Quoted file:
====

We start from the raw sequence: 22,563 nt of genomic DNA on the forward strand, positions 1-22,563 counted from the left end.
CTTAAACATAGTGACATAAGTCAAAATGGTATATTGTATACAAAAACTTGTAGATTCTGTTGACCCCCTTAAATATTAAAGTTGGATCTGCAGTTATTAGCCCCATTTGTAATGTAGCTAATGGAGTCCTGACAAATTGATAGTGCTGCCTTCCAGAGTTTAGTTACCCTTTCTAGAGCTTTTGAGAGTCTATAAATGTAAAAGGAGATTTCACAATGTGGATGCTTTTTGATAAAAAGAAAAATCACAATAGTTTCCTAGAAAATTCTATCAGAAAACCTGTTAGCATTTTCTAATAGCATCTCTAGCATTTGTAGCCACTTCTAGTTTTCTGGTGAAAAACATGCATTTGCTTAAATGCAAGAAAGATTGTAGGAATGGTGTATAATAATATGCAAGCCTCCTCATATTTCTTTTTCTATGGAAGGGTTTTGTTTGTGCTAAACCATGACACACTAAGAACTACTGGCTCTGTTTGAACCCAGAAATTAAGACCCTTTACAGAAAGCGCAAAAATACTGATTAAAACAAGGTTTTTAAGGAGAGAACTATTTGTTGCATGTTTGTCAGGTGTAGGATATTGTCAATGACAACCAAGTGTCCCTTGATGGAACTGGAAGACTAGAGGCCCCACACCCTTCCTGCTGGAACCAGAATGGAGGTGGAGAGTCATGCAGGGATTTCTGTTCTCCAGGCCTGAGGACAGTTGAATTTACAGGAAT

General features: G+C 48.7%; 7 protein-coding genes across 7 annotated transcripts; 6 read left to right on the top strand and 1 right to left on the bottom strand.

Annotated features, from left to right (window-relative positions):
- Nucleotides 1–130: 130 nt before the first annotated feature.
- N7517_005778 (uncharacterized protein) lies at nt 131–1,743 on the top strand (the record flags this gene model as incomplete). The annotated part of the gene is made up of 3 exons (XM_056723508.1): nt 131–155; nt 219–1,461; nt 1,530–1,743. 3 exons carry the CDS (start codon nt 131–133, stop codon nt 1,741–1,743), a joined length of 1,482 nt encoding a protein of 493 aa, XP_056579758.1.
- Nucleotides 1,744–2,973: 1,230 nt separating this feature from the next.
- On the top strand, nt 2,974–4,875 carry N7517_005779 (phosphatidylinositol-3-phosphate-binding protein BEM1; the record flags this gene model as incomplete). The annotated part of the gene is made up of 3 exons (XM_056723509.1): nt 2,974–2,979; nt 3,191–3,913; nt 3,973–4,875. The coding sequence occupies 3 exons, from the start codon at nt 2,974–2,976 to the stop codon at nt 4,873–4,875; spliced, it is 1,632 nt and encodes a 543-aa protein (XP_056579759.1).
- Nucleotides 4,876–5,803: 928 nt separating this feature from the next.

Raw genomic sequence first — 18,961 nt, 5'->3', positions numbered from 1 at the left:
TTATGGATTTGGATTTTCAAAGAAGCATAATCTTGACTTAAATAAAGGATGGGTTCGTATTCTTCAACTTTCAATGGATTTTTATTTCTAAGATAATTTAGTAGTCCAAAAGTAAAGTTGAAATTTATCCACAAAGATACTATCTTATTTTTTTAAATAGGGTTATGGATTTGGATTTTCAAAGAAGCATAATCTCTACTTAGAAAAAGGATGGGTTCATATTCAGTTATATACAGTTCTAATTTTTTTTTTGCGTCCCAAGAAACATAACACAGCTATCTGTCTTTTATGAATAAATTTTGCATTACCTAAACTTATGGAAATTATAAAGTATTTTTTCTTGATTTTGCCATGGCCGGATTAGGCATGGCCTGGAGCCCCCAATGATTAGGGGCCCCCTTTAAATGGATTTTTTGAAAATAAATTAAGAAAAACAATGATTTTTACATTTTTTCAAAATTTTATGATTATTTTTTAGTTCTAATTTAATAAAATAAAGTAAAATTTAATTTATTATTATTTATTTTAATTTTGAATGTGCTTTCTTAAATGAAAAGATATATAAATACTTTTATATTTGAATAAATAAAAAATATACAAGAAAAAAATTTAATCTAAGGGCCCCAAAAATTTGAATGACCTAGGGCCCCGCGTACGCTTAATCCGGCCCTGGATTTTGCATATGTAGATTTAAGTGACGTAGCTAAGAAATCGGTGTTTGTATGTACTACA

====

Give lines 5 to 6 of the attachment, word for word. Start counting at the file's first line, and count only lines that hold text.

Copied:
- Nucleotides 1–130: 130 nt before the first annotated feature.
- N7517_005778 (uncharacterized protein) lies at nt 131–1,743 on the top strand (the record flags this gene model as incomplete). The annotated part of the gene is made up of 3 exons (XM_056723508.1): nt 131–155; nt 219–1,461; nt 1,530–1,743. 3 exons carry the CDS (start codon nt 131–133, stop codon nt 1,741–1,743), a joined length of 1,482 nt encoding a protein of 493 aa, XP_056579758.1.